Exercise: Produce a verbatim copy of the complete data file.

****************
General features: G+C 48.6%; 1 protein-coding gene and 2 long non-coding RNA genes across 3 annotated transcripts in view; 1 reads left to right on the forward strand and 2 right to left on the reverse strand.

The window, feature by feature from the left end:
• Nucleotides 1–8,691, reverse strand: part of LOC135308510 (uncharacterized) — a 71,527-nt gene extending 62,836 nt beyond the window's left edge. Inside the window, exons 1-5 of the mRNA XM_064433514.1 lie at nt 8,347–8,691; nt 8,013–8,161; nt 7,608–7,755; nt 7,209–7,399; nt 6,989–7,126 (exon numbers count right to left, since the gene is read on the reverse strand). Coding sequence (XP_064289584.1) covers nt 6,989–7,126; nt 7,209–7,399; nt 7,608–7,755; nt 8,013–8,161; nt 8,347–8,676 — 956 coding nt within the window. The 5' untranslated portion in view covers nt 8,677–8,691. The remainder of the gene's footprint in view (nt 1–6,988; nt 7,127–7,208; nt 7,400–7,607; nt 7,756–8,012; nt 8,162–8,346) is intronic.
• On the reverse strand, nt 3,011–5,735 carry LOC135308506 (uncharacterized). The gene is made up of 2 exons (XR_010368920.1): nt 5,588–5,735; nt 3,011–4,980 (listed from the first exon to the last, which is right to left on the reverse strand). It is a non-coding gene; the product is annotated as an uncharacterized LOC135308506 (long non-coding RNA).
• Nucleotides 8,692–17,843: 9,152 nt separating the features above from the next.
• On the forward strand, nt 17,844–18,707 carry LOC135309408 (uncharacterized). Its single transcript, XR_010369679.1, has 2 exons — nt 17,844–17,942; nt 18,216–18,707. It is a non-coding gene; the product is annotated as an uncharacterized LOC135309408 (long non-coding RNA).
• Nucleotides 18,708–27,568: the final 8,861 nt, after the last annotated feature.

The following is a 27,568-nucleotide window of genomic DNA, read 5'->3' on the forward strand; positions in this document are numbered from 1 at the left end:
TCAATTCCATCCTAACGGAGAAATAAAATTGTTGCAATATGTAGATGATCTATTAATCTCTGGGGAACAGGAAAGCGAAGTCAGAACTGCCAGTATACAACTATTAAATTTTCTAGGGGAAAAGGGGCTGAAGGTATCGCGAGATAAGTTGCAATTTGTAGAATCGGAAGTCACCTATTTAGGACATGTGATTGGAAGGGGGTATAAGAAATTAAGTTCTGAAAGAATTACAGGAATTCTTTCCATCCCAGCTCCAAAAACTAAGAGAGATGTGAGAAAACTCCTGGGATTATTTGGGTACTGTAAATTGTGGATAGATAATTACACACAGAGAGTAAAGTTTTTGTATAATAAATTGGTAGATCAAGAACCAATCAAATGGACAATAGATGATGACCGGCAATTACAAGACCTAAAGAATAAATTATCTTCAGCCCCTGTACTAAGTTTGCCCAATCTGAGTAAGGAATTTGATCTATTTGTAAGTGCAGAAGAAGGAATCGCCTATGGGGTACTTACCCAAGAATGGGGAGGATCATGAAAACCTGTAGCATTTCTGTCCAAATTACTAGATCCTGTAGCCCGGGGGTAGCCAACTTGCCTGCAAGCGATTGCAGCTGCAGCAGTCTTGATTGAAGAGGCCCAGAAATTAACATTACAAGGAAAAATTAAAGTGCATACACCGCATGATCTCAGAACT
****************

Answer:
General features: G+C 48.6%; 1 protein-coding gene and 2 long non-coding RNA genes across 3 annotated transcripts in view; 1 reads left to right on the forward strand and 2 right to left on the reverse strand.

The window, feature by feature from the left end:
• Nucleotides 1–8,691, reverse strand: part of LOC135308510 (uncharacterized) — a 71,527-nt gene extending 62,836 nt beyond the window's left edge. Inside the window, exons 1-5 of the mRNA XM_064433514.1 lie at nt 8,347–8,691; nt 8,013–8,161; nt 7,608–7,755; nt 7,209–7,399; nt 6,989–7,126 (exon numbers count right to left, since the gene is read on the reverse strand). Coding sequence (XP_064289584.1) covers nt 6,989–7,126; nt 7,209–7,399; nt 7,608–7,755; nt 8,013–8,161; nt 8,347–8,676 — 956 coding nt within the window. The 5' untranslated portion in view covers nt 8,677–8,691. The remainder of the gene's footprint in view (nt 1–6,988; nt 7,127–7,208; nt 7,400–7,607; nt 7,756–8,012; nt 8,162–8,346) is intronic.
• On the reverse strand, nt 3,011–5,735 carry LOC135308506 (uncharacterized). The gene is made up of 2 exons (XR_010368920.1): nt 5,588–5,735; nt 3,011–4,980 (listed from the first exon to the last, which is right to left on the reverse strand). It is a non-coding gene; the product is annotated as an uncharacterized LOC135308506 (long non-coding RNA).
• Nucleotides 8,692–17,843: 9,152 nt separating the features above from the next.
• On the forward strand, nt 17,844–18,707 carry LOC135309408 (uncharacterized). Its single transcript, XR_010369679.1, has 2 exons — nt 17,844–17,942; nt 18,216–18,707. It is a non-coding gene; the product is annotated as an uncharacterized LOC135309408 (long non-coding RNA).
• Nucleotides 18,708–27,568: the final 8,861 nt, after the last annotated feature.

The following is a 27,568-nucleotide window of genomic DNA, read 5'->3' on the forward strand; positions in this document are numbered from 1 at the left end:
TCAATTCCATCCTAACGGAGAAATAAAATTGTTGCAATATGTAGATGATCTATTAATCTCTGGGGAACAGGAAAGCGAAGTCAGAACTGCCAGTATACAACTATTAAATTTTCTAGGGGAAAAGGGGCTGAAGGTATCGCGAGATAAGTTGCAATTTGTAGAATCGGAAGTCACCTATTTAGGACATGTGATTGGAAGGGGGTATAAGAAATTAAGTTCTGAAAGAATTACAGGAATTCTTTCCATCCCAGCTCCAAAAACTAAGAGAGATGTGAGAAAACTCCTGGGATTATTTGGGTACTGTAAATTGTGGATAGATAATTACACACAGAGAGTAAAGTTTTTGTATAATAAATTGGTAGATCAAGAACCAATCAAATGGACAATAGATGATGACCGGCAATTACAAGACCTAAAGAATAAATTATCTTCAGCCCCTGTACTAAGTTTGCCCAATCTGAGTAAGGAATTTGATCTATTTGTAAGTGCAGAAGAAGGAATCGCCTATGGGGTACTTACCCAAGAATGGGGAGGATCATGAAAACCTGTAGCATTTCTGTCCAAATTACTAGATCCTGTAGCCCGGGGGTAGCCAACTTGCCTGCAAGCGATTGCAGCTGCAGCAGTCTTGATTGAAGAGGCCCAGAAATTAACATTACAAGGAAAAATTAAAGTGCATACACCGCATGATCTCAGAACT